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February 12, 2008



Michael, I'm not sure I buy into this. Budgeting for labour on a job one allows 12% on top of wages for PRSI, yes I ignore the cut off, and 8% for holiday pay. So let's say 20% in round terms on top of what you pay the guys and girls. You are suggesting we should bring up that sum to 32%. So for every hundred euro I allot in gross pay I shovel the goverment thirty two. Cost of paying you a ton is 132 to me. (ignoring any pension contibution for the time being and assuming I am a raving Murphy like swine who thinks you should buy your own pension.) Also ignoring the cost of insuring you for employers liability - about 1.5 to 2% of payroll.

I think this means I do not want to take on another worker. Which is why France has a higher uneployemnet rate. Sweden has about the same as us because their workforce seems to be bettter educated. Also Swedish people believe their government works. We don't, as a troll across opinion in any group anywhere in this land will result in a stream of abuse for a government of any kind.
Also it is not transparent, tax should be seen, so we, as voters, can see what we are paying and see results. It tees me off that most people have no idea the amount we pay in tax once we have got the money home and then pay out for a pint, a tin of paint, or a pair of the kids shoes, unless of course they stay under the size 5 of the VAT excemption. VAT hits the badly paid the most.

We need to spend the money on the things you describe but why not a straight forward raising of corporation tax by a point or two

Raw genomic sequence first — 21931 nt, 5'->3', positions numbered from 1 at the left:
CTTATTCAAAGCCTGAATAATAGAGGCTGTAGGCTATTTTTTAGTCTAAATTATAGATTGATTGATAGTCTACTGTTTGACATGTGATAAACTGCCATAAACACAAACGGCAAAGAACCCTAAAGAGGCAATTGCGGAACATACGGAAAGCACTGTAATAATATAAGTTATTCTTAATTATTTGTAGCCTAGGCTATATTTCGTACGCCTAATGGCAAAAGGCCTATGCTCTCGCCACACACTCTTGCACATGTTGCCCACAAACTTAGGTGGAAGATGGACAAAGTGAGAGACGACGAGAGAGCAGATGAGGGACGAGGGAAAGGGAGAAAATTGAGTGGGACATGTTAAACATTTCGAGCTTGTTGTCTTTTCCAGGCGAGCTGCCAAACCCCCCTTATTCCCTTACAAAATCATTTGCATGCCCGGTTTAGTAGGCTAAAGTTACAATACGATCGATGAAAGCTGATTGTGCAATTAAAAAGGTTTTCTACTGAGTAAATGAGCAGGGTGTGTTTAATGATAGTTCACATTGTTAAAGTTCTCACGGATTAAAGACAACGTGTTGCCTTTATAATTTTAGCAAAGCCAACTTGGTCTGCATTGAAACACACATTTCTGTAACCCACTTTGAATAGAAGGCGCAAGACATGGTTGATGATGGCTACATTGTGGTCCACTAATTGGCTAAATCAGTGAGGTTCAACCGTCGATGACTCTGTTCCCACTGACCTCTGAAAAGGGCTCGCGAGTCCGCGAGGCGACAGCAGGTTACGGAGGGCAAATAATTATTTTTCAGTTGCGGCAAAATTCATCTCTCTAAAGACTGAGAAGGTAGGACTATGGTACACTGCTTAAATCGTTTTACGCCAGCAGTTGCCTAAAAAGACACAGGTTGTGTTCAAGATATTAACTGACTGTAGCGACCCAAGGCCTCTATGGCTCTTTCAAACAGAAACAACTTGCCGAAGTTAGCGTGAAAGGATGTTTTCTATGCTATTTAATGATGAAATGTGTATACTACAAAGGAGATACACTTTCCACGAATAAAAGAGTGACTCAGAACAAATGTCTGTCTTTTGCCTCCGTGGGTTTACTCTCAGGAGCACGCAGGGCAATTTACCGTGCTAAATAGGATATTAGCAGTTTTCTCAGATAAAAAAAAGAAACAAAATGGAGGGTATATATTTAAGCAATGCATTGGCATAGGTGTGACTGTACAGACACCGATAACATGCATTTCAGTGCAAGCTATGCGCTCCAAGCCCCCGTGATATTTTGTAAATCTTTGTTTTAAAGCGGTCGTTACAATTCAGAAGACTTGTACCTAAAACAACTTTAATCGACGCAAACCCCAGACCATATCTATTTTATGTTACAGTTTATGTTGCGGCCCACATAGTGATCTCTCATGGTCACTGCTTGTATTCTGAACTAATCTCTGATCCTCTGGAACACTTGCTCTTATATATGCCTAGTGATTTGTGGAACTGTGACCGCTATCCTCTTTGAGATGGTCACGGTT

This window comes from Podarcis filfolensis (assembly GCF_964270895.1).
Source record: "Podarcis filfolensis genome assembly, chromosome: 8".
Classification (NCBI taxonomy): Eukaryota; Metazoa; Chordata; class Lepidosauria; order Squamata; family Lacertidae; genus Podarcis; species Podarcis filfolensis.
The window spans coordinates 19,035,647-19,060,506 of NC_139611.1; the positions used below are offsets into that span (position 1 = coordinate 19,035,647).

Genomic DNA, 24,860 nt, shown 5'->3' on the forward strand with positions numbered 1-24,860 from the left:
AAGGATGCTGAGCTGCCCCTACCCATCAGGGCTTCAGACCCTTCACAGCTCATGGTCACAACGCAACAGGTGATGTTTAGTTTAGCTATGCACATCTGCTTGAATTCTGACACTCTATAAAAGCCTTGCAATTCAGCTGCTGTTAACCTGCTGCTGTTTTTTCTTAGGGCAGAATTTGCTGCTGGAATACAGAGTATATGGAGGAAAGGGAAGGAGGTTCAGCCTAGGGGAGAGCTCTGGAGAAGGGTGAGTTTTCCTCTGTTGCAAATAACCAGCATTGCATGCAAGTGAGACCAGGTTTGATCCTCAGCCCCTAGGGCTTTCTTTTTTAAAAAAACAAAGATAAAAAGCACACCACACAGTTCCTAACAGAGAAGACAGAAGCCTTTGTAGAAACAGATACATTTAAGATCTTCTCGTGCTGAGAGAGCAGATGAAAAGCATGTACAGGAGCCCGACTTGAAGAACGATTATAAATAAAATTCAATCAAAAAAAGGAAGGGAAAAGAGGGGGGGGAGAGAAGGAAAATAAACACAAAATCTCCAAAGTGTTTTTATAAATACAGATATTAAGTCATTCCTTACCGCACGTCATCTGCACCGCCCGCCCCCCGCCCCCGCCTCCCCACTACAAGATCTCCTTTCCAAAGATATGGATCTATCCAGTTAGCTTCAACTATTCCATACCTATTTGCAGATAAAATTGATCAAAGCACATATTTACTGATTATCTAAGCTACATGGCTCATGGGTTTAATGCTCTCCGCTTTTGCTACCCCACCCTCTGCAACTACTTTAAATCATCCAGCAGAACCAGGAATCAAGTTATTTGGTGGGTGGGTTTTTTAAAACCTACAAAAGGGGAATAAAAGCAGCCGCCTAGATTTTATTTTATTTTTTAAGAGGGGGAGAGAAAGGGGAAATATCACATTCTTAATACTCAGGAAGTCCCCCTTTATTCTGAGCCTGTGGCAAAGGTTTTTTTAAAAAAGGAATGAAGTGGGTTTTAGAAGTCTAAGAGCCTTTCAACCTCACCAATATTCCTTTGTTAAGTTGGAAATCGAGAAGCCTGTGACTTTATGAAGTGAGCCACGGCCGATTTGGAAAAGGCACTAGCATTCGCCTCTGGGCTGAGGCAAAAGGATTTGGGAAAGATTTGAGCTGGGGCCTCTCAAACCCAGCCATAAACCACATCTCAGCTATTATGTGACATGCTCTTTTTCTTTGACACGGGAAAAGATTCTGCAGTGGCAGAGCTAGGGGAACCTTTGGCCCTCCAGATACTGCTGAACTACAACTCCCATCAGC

Thanks Kevan for your comment. I won't get dogmatic on this issue. If we need to raise monies for services and living standard improvements, it's not terribly relevant what that source is as long as it's progressive and efficient. We could as easily increase the corporate tax rate. But as I warned in a prvious post - - this could damage our ability to maintain foreign investment which unfortunately we are addicted to (and with the best will in the world we won't be able to resolve for some time).

I posed the Employers PRSI increase because (a) its so low relative to other EU countries, and (b) it wouldn't affect foregin investment which is capital intensive. I do not doubt that it could cause problems in certain labour-intensive sectors but it could be phased in over a considerable period while addressing the underlying productivity problems in those sectors (and hoping the upward pressure on wages owing to high living costs abates somewhat). We could even explore differential Employers PRSI for small businesses (which already exists) or possible different sectors.

In any event, you cite Sweden. The latest figure I have for Sweden (2005) is that employers' payroll tax is 32% - not counting holiday pay and other payroll liabilities.

And yes VAT is a problem tax but, again, on my post re: condoms, I suggested there are pragmatic problems with reducing our high VAT rates.

All told, there are no easy answers and I'm not trying to suggest there is one. We need more economic and social investment, we need more social protection, we need more redistribution. That means we need more money. All ideas are welcomed.

Anyone for a property tax?

Fergus O'Rourke

I missed the bit where you explained how government-provided child care would be cheaper.

I am for a property tax.


Fergus, I am assuming that, like the practice on the continent, were childcare facilities offered as part of public service programme, that user fees would be subsidised. It is not surprising that childcare here is one of the most expensive in the EU - it relies to a large extent on private sector players (or community groups that need to at least break even). You could argue that that would be more expensive - but not at the point of use.

As for property tax - you must be a brave and relatively lonely soul. I take it you're not going to stand for office anytime soon on that platform. However, we must go where progressive politics leads - and I'll try to get to a post on that subject soon (hint: I kinda, sorta agree with you but . . . ssshhhhh).

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